The day I met the bear
I was hiking alone in the remote mountains of southern California and, to begin with, it was just a beautiful walk in the forest. I was following a trail beside a stream. The trees were such a brilliant green, the sky so deep a blue, that it almost hurt to look. I smelled pine resin. I heard the chatter of a jay. It was one of those perfect days.
Suddenly, everything changed.
On the other side of the stream, I spotted two boulders. Except - they weren't boulders. They were bear cubs. I didn't have time to think how sweet they were, because the next moment I saw the mother: a huge black bear moving down the slope with awesome grace. Moving towards the water.
My heart began to pound. An old rancher in Wyoming had warned me that a female bear with cubs is at her most dangerous. If she thinks you're threatening them, she'll attack. He'd also said that as bears can't see too well, and hate surprises, it's vital to make a noise to let them know you're there. His tip was to whistle or sing.
Well, I can't whistle, so I didn't have much choice. And although the bears weren't far away, I could tell from the way the mother was nosing around that she hadn't yet spotted me. My way home led right past her. I couldn't hope to sneak by, as she'd be bound to smell me, and think I was hunting her. I had to let her know that I was there. So I took a deep breath and launched into the old Irish song "Danny Boy" (shakily, and without the words!).
Instantly, she swung round: ears pricked, all attention focussed on me. She can't have liked my singing, because instead of turning and going away, she left the cubs where they were, and started purposefully across the stream - towards me.
That's when the fear really kicked in. That's when my mind went white. For a few seconds I couldn't see anything. Couldn't hear anything. If I made a wrong move, she would attack.
Standing there facing her, I realised just what a puny thing a human being is. I had no defences. I couldn't run faster than her, and I couldn't climb higher. If it came to a fight, I wouldn't stand a chance; she'd snap my neck with one swat of her paw. All I could do was try to speak her language, and somehow get across that I was neither a threat to her - nor something she could eat.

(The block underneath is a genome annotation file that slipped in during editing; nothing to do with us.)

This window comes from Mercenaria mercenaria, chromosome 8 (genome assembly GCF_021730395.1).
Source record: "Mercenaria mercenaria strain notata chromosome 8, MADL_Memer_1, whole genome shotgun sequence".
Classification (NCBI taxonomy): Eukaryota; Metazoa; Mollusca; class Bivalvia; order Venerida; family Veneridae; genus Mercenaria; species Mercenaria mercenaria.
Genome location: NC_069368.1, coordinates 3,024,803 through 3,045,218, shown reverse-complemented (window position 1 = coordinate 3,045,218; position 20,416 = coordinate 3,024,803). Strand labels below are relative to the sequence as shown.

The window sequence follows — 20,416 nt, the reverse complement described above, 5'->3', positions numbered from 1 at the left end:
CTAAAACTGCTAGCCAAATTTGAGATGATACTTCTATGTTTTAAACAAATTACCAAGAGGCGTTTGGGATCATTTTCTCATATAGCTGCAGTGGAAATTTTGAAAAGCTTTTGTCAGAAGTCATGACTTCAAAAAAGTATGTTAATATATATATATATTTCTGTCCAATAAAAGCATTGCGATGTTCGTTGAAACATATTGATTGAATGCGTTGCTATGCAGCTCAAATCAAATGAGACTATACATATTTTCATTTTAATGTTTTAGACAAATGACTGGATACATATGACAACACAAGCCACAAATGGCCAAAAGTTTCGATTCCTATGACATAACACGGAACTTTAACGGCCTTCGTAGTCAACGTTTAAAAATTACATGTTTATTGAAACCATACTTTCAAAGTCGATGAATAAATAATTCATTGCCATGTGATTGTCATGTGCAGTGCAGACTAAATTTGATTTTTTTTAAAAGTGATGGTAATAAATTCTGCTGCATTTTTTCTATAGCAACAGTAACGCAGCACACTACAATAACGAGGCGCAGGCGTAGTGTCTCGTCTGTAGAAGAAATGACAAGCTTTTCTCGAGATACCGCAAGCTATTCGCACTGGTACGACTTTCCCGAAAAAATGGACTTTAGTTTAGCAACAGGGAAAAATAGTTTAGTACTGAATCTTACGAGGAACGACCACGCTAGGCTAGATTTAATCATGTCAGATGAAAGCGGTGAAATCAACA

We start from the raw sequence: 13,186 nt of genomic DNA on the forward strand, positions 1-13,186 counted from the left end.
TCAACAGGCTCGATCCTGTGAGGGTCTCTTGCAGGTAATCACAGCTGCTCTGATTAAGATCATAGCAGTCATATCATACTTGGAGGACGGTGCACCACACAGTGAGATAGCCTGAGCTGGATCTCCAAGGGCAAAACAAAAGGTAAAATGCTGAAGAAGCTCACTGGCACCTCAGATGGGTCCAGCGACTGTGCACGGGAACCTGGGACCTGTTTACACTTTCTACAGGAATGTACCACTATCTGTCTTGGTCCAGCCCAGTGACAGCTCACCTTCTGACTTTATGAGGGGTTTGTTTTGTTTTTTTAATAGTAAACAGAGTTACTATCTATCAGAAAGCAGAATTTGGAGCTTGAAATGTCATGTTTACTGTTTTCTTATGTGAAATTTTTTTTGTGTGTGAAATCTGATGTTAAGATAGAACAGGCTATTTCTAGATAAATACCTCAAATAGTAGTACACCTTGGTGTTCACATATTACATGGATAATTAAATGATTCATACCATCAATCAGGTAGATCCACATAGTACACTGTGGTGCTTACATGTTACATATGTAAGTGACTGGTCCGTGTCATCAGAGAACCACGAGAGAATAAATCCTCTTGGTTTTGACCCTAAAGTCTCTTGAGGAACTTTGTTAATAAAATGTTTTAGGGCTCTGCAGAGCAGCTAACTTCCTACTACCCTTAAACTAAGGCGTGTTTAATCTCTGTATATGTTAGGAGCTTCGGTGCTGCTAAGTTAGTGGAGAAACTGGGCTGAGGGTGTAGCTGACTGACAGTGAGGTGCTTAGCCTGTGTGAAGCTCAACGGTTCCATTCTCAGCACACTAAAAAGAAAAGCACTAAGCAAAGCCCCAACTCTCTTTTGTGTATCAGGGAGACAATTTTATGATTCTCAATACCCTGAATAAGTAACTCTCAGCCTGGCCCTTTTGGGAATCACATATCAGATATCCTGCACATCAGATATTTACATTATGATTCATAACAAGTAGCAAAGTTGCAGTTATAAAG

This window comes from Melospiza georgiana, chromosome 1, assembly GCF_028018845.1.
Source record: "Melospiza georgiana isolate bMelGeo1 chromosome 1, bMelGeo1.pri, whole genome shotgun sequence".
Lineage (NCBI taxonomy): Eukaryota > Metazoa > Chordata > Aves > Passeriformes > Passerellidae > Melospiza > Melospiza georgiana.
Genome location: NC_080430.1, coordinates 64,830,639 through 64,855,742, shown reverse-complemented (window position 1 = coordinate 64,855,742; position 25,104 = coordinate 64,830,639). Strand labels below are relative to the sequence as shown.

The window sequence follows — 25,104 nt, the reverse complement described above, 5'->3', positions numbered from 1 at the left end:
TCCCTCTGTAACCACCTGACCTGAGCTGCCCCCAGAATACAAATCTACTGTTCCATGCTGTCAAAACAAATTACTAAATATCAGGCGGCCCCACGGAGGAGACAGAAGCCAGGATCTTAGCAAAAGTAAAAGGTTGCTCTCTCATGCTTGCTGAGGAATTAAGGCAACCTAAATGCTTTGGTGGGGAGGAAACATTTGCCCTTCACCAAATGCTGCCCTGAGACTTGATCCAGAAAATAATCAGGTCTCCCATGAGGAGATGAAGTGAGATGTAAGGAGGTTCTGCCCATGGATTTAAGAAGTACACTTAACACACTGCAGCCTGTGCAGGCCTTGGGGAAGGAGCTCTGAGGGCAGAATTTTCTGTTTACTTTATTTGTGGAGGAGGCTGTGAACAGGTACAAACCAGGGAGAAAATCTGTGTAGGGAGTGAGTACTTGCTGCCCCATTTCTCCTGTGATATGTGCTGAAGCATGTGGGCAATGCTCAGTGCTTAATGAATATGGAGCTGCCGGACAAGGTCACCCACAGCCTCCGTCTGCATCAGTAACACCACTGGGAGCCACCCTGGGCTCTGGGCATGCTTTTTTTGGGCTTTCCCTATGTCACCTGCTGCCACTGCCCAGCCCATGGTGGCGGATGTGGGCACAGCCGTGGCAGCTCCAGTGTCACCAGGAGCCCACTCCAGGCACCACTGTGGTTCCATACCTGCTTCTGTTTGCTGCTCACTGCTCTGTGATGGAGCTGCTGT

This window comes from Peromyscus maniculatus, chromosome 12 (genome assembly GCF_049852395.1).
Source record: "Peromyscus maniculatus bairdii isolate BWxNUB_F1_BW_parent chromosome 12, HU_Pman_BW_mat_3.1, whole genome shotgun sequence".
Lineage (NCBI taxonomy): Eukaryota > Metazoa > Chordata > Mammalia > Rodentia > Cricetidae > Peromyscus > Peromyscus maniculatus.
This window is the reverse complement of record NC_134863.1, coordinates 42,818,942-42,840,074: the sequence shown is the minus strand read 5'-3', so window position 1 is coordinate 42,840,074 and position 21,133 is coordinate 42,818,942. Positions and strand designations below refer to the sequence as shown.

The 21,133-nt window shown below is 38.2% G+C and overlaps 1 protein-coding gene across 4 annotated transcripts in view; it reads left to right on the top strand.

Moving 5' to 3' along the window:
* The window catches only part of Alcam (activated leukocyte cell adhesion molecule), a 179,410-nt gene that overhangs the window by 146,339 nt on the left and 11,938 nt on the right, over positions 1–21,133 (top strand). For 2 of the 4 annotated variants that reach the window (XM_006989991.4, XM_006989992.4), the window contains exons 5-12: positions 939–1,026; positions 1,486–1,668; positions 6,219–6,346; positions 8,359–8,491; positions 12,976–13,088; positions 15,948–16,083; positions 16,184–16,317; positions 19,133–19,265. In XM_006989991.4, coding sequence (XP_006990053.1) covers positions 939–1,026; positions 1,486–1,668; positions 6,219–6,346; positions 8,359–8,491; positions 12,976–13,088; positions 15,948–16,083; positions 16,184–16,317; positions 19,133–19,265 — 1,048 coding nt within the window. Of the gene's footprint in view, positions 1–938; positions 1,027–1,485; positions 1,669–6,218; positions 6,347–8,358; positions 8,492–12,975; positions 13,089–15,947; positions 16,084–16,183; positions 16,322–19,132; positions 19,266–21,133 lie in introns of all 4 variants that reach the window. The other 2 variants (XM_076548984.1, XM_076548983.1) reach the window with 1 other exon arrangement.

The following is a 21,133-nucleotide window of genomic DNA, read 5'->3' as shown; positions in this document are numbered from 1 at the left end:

By this time, she'd stopped in midstream, a few feet away. She was so close that I could see the pale, silky fur inside her ears. She was really agitated: hissing and huffing, and rocking from side to side, as if considering whether to rise up on her hind legs and attack me.
For an endless time we stared at one another. I'd stopped singing. My mouth had gone dry. My heart felt light and fragile in my chest. I could hardly breathe.
Very, very slowly, I began to side-step past her, not showing my back, and talking quietly, to calm her down. At least, that's what I was trying to do, but my voice was shaking so much that I don't think I did much good.
Still rocking, she watched me go, never letting her eyes off me. Finally, after a lifetime, my path dipped out of sight - and I ran like crazy. I ran all the way down the mountain - I was lucky not to break my leg - and as I ran, I kept glancing back, expecting to see her coming after me. I never saw her again.
That was the most terrifying experience I've ever had. But it also felt, weirdly, as if I'd been back in time. In those moments when I was facing the bear, thousands of years of civilisation vanished like a wisp of smoke.
She didn't care who I was, or where I came from. I was in her world, not my own. I could have been a person from the Stone Age.
I never forgot what it felt like to face that bear. A few years later, I was thinking about writing a story about a boy and a wolf, and struggling to find the right setting. Suddenly, the memory of that day in the forest came flooding back. "The Stone Age," I thought, "of course! It happens in the Stone Age!"
Writers don't often get that bolt-of-lightning feeling, and when it comes, it's as well to pay attention. I dropped everything, and started to write.
The result was Wolf Brother.